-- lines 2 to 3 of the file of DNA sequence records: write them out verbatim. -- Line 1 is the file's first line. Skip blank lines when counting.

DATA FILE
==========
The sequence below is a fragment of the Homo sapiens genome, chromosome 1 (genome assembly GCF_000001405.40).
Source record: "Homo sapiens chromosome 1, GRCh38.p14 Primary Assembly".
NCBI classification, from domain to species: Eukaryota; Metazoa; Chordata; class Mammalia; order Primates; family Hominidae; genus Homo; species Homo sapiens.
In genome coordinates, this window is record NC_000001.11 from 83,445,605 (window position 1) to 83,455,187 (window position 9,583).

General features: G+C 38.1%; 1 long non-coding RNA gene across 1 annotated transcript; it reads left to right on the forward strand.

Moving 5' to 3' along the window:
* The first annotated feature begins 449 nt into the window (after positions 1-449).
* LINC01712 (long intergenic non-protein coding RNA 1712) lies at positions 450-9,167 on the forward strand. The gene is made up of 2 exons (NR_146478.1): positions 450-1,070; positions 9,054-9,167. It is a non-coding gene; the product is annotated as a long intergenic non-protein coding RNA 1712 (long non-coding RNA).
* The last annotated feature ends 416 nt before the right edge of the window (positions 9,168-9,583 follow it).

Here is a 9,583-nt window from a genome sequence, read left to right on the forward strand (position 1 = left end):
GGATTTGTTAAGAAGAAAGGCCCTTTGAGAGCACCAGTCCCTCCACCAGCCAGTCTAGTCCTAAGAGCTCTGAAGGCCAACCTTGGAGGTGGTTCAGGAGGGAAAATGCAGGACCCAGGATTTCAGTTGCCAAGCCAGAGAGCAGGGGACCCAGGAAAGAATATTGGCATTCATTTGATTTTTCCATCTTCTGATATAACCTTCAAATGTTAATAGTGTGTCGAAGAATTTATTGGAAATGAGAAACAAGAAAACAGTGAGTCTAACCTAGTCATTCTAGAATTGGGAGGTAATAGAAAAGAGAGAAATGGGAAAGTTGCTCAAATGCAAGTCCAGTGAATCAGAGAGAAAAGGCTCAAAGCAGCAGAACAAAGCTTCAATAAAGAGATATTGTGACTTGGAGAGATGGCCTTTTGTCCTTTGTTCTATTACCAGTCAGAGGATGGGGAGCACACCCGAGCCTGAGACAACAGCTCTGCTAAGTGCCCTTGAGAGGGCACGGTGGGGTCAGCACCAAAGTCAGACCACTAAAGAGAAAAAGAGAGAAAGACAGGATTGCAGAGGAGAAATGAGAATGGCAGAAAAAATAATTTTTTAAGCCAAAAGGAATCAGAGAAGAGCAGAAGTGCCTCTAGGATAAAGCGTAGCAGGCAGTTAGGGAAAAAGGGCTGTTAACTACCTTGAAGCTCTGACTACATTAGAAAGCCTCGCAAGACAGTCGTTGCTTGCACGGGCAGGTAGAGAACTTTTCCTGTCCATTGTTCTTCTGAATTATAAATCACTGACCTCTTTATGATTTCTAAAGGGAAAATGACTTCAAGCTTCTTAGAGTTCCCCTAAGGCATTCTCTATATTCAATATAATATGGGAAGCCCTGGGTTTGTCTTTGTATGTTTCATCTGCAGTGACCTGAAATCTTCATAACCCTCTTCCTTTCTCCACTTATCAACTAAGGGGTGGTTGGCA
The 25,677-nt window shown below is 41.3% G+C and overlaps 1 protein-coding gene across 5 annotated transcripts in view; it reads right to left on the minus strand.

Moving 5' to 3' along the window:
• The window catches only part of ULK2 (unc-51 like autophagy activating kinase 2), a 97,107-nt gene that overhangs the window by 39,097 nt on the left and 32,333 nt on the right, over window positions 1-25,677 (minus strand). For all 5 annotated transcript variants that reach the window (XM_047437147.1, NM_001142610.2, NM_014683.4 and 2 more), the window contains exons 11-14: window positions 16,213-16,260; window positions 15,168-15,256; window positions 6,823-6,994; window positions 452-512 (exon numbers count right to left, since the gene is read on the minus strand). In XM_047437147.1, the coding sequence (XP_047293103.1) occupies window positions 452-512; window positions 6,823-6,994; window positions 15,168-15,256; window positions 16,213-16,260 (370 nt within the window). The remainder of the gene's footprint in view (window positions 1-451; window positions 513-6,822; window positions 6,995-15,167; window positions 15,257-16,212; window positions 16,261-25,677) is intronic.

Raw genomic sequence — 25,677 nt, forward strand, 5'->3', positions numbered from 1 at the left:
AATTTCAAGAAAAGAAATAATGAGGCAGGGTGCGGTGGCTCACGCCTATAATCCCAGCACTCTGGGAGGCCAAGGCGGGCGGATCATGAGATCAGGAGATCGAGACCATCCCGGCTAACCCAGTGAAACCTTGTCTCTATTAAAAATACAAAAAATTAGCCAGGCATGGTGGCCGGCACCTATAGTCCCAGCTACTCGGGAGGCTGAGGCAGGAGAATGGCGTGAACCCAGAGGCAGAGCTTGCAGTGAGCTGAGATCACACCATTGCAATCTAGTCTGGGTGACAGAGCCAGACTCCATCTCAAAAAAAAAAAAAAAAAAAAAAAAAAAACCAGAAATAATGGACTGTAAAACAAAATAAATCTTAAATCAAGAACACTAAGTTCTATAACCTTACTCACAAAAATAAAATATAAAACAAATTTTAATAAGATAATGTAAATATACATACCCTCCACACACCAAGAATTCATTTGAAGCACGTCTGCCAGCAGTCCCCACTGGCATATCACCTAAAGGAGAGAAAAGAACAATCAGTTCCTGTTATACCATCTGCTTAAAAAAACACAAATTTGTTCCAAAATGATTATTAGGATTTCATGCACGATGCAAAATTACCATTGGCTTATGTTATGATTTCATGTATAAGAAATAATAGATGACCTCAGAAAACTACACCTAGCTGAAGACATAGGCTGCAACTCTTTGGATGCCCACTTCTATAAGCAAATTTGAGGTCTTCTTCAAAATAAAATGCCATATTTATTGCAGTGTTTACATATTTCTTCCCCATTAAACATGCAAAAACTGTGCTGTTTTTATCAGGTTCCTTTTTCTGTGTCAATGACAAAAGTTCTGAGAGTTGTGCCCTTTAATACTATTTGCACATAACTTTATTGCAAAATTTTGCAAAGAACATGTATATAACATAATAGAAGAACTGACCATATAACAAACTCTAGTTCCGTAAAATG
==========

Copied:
Source record: "Homo sapiens chromosome 1, GRCh38.p14 Primary Assembly".
NCBI classification, from domain to species: Eukaryota; Metazoa; Chordata; class Mammalia; order Primates; family Hominidae; genus Homo; species Homo sapiens.